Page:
About 2,300 years ago, the famous Greek philosopher Aristotle said that education must have some benefit for the good of humanity. We have accepted this as a fundamental premise for our educational system in the western world.
The daunting task of doing good as a result of education applies to the humanities as much as any other subject area. Albert Einstein wrote a letter to the New York Times in 1952 in which he stated that the humanities help us better understand our humanity, our motives, illusions, our sufferings, as well as teach us about relationships. I agree with Einstein. But learning about the humanities - or even teaching humanities - does not, by itself, benefit society.
If students in literature and philosophy classes learned how to be good and then applied that knowledge, the world would be transformed. We would be closer to world peace, crime would be greatly reduced and we would be implementing spiritual solutions to solve the economic and environmental problems of the world. So what good are the humanities if we don't apply our acquired knowledge to become a better person and a contributor to the advancement of civilization?
Some academicians argue that the business of the humanities was never intended to save us. Teachers of philosophy and literature teach about the foundations of knowledge and how to analyze thought. Academic competency is in the content of the discipline - not in ministry.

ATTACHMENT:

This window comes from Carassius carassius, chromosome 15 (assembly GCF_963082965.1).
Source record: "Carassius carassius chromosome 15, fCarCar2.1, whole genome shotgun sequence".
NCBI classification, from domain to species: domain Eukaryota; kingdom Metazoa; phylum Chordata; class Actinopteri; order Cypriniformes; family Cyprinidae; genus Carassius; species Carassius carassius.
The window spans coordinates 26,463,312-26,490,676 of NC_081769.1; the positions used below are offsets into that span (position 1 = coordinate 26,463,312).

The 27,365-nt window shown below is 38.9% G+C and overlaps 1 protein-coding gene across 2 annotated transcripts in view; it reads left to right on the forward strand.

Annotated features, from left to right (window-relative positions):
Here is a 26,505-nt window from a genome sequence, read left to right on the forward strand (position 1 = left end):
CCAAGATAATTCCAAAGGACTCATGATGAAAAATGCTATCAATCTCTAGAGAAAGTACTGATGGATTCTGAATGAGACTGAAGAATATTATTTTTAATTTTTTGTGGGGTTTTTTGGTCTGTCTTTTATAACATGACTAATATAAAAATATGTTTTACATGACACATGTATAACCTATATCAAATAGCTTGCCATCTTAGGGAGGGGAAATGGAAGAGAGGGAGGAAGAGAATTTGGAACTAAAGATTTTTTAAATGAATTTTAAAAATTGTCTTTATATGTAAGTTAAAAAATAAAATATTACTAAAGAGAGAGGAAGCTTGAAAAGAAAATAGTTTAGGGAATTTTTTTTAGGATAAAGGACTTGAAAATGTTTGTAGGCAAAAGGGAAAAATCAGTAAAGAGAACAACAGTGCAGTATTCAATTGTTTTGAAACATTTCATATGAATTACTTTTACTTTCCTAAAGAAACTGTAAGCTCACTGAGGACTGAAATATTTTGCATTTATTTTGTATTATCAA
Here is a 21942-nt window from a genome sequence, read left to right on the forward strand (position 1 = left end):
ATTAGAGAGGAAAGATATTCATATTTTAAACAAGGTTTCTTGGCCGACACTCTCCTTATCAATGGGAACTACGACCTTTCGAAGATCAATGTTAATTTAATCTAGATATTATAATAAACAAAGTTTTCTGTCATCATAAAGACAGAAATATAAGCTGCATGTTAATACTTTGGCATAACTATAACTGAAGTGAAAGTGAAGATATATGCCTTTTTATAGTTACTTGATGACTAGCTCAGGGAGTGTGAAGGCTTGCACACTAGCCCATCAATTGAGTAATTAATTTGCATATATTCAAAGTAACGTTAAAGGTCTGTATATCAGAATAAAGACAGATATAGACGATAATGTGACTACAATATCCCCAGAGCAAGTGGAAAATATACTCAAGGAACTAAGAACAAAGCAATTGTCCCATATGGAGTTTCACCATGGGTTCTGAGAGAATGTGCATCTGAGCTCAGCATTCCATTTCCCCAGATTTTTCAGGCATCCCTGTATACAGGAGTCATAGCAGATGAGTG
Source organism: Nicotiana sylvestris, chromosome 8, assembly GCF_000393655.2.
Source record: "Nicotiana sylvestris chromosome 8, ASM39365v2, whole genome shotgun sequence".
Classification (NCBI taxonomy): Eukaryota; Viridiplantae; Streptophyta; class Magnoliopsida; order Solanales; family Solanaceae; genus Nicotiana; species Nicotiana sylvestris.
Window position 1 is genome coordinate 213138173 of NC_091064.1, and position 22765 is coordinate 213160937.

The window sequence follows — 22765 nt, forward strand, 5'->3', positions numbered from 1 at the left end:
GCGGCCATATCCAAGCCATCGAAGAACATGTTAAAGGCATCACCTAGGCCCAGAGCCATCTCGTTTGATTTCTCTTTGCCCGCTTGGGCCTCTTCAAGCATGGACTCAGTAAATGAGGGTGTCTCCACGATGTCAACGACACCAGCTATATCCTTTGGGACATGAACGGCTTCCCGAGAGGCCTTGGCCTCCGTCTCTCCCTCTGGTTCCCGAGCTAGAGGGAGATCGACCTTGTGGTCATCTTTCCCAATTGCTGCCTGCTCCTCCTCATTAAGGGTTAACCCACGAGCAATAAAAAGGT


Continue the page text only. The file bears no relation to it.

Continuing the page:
But on the other side of the argument, the outcome of a student's educational experience in the humanities should have some tangible result besides the sheer pleasure of taking the courses. If the humanities are beneficial to civilization, we must find a way to help students analyze, synthesize and then generalize their knowledge into work and life experiences.
It is not enough to learn about the humanities. Students must learn how to think in the humanities. And teaching students to think in the humanities requires a major reform in the humanities curriculum. We must require a service component in conjunction with humanities courses so that students must perform community service as a direct application of the theories and principles of the course content.
A service requirement will give students an opportunity in which they live the real intent of the humanities by playing a part to help create a humane world. Then the answer to the question of "What good are the humanities?" will be self-evident.
Kerry Hart is dean of the Colorado Mountain College Alpine Campus in Steamboat Springs.